Page last updated at 23:18 GMT, Tuesday, 22 July 2008 00:18 UK

Poor stroke care 'still common'

Caring for a stroke patient
Access to expert care can be a problem

Failings in stroke care are leaving thousands dead or unnecessarily disabled each year, warn experts.

The Stroke Association says too few patients are treated in specialist stroke units, or given the right drugs.

The National Institute for Clinical Excellence and Royal College of Physicians hope new guidelines for England and Wales will help boost care.

The Department of Health said its stroke strategy for England was already improving care.

Too often in the past, vital stroke guidelines such as these have been put on a shelf and ignored, causing unnecessary deaths, disability and loss of independence for many thousands of people
Joe Korner
Stroke Association

Each year, approximately 150,000 people in the UK suffer a stroke, and 67,000 people die as a result.

However, specialists say that the toll of deaths and permanent disability could be radically reduced if the NHS offered the appropriate care at the appropriate time.

The latest figures suggest that fewer than two-thirds of patients are treated in a dedicated stroke unit, and many more than at present could receive "clot busting" drugs shortly after their stroke to reduce the long-term damage.

The Royal College of Physicians (RCP) said that approximately 4,500 patients a year were suffering an avoidable disability because these drugs were not given.

It estimates that the number who die because their care is compromised also runs into the thousands.

Straight to specialists

Together with the National Institute for Clinical Excellence (NICE), it has issued fresh comprehensive guidance about the care of stroke.

For the first time, this says that patients with suspected stroke should go straight to the nearest stroke unit rather than to a non-specialist hospital.

Figures for England in 2006 suggest that only one in five patients is being handled this way.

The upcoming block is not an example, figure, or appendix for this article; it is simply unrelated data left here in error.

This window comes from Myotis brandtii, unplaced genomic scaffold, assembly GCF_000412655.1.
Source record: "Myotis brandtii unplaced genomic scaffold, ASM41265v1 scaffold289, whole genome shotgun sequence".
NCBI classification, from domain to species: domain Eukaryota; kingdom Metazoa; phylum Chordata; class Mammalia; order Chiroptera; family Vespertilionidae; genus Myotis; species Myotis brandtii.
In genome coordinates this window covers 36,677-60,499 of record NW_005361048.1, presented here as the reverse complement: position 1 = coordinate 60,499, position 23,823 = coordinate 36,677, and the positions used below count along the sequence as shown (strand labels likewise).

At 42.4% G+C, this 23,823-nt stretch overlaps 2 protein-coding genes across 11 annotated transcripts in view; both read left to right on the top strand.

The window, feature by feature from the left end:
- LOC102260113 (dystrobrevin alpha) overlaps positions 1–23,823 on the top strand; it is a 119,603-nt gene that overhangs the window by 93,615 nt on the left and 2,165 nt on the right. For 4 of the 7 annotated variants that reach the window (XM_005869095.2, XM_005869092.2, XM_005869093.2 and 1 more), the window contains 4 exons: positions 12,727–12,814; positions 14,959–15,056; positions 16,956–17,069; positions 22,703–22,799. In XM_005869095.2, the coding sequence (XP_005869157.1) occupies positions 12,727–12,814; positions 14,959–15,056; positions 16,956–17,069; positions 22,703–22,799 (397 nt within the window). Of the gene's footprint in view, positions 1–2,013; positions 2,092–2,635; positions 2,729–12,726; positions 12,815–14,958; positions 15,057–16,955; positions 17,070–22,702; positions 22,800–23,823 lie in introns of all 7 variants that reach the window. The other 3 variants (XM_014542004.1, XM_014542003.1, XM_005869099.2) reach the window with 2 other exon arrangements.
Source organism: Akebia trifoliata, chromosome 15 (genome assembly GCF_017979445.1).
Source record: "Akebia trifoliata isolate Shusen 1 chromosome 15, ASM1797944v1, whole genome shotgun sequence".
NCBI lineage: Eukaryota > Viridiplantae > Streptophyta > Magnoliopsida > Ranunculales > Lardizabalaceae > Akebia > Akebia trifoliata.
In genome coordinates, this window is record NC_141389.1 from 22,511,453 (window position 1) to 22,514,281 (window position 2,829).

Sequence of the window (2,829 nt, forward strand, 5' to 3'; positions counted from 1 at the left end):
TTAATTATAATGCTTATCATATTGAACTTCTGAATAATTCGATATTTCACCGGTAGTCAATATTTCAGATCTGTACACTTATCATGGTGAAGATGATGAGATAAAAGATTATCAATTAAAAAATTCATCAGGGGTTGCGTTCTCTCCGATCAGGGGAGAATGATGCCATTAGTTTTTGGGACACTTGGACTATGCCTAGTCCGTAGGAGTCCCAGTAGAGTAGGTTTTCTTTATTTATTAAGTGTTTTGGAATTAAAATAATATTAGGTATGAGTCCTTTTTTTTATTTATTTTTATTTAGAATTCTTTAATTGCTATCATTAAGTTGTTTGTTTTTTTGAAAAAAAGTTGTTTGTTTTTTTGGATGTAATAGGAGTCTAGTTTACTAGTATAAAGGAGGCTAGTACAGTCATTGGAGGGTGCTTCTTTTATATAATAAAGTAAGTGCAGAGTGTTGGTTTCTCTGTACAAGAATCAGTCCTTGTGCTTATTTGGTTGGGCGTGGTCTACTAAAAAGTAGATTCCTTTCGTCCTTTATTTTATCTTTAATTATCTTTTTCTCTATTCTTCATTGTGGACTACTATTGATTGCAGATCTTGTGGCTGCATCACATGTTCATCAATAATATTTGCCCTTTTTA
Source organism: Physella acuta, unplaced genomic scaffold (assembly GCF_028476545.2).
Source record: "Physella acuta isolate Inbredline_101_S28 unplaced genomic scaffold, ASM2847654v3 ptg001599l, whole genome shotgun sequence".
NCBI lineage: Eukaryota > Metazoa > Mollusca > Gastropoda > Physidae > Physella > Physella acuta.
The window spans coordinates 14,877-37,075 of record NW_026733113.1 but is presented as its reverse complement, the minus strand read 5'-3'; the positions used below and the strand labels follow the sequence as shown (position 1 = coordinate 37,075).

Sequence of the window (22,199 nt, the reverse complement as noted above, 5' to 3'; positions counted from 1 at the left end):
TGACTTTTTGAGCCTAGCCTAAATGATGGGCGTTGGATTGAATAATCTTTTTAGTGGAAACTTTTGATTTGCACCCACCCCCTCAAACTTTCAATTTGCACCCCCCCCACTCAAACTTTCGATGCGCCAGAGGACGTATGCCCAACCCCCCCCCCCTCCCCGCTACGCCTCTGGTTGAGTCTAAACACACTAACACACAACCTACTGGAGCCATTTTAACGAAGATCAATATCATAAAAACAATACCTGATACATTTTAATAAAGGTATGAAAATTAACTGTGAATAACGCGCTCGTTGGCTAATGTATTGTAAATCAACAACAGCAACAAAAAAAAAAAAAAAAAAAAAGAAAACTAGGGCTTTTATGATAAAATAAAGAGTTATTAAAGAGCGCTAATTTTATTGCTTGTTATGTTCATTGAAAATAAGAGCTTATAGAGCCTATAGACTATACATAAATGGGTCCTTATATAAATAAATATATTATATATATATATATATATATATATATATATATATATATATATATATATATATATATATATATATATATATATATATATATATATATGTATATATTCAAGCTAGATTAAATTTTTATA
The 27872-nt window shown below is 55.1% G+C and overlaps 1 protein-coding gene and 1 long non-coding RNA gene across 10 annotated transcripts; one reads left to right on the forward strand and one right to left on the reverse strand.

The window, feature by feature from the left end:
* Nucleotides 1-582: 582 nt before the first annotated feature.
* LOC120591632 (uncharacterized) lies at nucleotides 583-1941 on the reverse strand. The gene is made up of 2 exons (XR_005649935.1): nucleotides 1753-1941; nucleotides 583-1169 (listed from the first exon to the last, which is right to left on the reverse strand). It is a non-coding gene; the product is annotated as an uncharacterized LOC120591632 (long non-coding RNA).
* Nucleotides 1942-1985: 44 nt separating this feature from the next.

The guideline also recommends that people who suffer a "transient ischaemic attack" (TIA) - sometimes called a "mini-stroke", are seen urgently by a specialist, as a TIA can be an early warning of a bigger stroke.

Dr Tony Rudd, from the RCP, said that implementing the guidelines would require a "radical restructuring of health services".

He said: "All people involved with treating stroke and the general public who are at risk need to know what is in these guidelines so that fewer people in the UK have their lives devastated by this awful disease."

On the shelf

Joe Korner, from the Stroke Association, said that while there had been improvements in England following the publication of a highly critical National Audit Office report, and the launch of the Department of Health strategy, there was still a long way to go.

"Too often in the past, vital stroke guidelines such as these have been put on a shelf and ignored, causing unnecessary deaths, disability and loss of independence for many thousands of people."

The guidelines cover Wales as well as England, which has not so far benefited from a national stroke strategy.

In Scotland, a similar strategy has been in place for much longer, and the Stroke Association said that services there were generally of a better standard than elsewhere in the UK.

Professor Roger Boyle, the National Clinical Director for Heart Disease and Stroke, said that stroke care was improving.

He said: "The latest figures also show that the number of patients spending any time on a stroke unit has increased from 36% in 2001 to 62% in 2006.

"The challenge now is to make sure that people who have a stroke are spending the majority of their time on a specialist stroke unit."


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